By Ida Pruitt
Tony Oursler’s film TC: the most interesting man alive (2016 – 2018), made with avant-garde polymath and long-time collaborator Tony Conrad (1940 – 2016), portrays Conrad as an interview subject in Oursler’s studio. Known for working beyond the established boundaries of their respective mediums, Oursler and Conrad rejected a conventional interview structure in which the subject is demystified through the divulgence of information, and instead produced an alchemical potion of untrustworthy narration, humor, music, and theatrics. The lo-fi synthesis of these elements showcases a departure by Oursler from his current high-production video practice to a more performative, experimental approach that’s fitting with Conrad’s legacy as a pioneer of structural film and drone music. The provisional sensibility of the film evokes the scene in which the two artists met—CalArts in the late ’70s—and with nothing more than a studio, a green screen, and some props, Oursler and Conrad author a curious blend of biopic and candid improvisation.
The film loosely follows the timeline of Conrad’s life, from birth to his post-college years. We see Conrad, along with friends and colleagues such as Paige Sarlin, Peggy Ahwesh, Constance Dejong, Joe Gibbons, Maríe Losier, and Jennifer Walsh, act out and recite his memories in front of a green screen that Oursler fills with supplemental imagery both literal and associative. A forest floor floats beneath Conrad when he stumbles upon a fossil as a child, while his birth scene finds him in a pink bodysuit, hurtling down a tunnel of 3D-animated red blood cells. In a later scene, Paige Sarlin speaks from the perspective of Conrad’s mother, relating a story about a gift he gave his two-year-old brother Peter (a sack of stones from the driveway). His brother, she tells us, exclaimed, “Oh, Tony, thank you, they’re gnomes—gnomes!” The family subsequently adopted Peter’s linguistic glitch into their vocabulary, switching out “stones” for “gnomes.” This game of make-believe—sustained by the delight in reliving fond memories—sets the theme for the film. Conrad spins his autobiography while never letting us forget the susceptibility of memory to fabulation.
“Might be true, might be true, might not be true” Conrad says about a memory of how he learned to light matches. He then puzzles over whether or not he “burned” his brother as a montage of men burning alive plays overlaid atop his face. An event that was in all likelihood a household accident with matches is replaced by a dramatic alternative akin to a horror movie spectacle. Conrad’s playfulness with the ambiguity of language also makes its way into his experiments with sound, which occur periodically throughout the film. A designer of bizarre, makeshift instruments, he uses a bow to “play” a hole in a piece of canvas stretched over a rectangular frame as he would the violin. Later, he performs with a bow and ukulele in a colorfully illuminated cave in a sequence reminiscent of late ’60s psychedelic film techniques. The sound mutates slowly, as if Conrad is playing back the echoes he hears reflecting off the cave walls, and then transitions into the beginning of his and Faust’s seminally minimal album Outside the Dream Syndicate (1973).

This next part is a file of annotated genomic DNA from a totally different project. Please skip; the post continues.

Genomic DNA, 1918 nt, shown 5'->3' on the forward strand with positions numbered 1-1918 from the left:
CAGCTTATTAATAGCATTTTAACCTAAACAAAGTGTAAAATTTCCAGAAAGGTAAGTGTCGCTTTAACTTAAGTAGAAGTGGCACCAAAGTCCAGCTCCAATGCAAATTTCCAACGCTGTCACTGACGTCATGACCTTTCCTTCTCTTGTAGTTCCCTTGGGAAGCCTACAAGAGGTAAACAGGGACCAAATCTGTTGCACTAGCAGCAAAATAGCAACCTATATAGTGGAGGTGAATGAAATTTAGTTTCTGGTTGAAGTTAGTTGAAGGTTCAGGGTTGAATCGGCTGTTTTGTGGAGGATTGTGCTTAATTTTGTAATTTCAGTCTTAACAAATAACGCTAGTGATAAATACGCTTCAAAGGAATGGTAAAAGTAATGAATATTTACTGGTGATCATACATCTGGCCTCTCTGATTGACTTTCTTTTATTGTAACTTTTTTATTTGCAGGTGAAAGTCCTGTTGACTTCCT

After Conrad tells us that his parents convinced him to spend his paperboy money on a violin, he describes learning to play one: “I would just play one note or so, because I gave up. I didn’t even want to try to make the pretty songs happen.” His impatience with virtuosity makes a second appearance when we see him use a roll of 16mm film to recount an abbreviated history of his struggles with the medium. “The only trouble with working on film is that there’s so many frames,” Conrad grumbles while preparing for the labor-intensive process of frame-by-frame animation. Scribbling on a section of the 16mm roll at a small school desk, Conrad mutters about tedium before acting out a eureka moment in which he realizes he can deal with the material directly by pickling it in a jar, one of his many destructive techniques that included the burning, washing, and cooking of film. Conrad had a countercultural approach to music and filmmaking that was rooted in an ingenious evasion of labor. His monophonic violin experiments as a child novice prefigured his pioneering of drone music in the ’60s, and his rejection of traditional filmmaking yielded such works of structural film as The Flicker (1966), which utilized only five unique frames to produce a strobing effect.
Oursler expertly balances Conrad’s different modes, from captivating storyteller to focused performer. His treatment of the interview footage, while heavy with visual effects, is decidedly light in that it has room to capture something fundamental about Conrad’s personality and work without ever being explicit about that as a goal—and never aggrandizing. Conrad is at ease in front of the camera in a way that makes everything he says and does feel natural, even when he’s playing with the truth or exhibiting eccentricities. He has an enviable ability to seem at once effortless and completely singular, and his art is no different. In TC: the most interesting man alive, Oursler expresses the spirit of Tony Conrad with an originality matched only by its subject.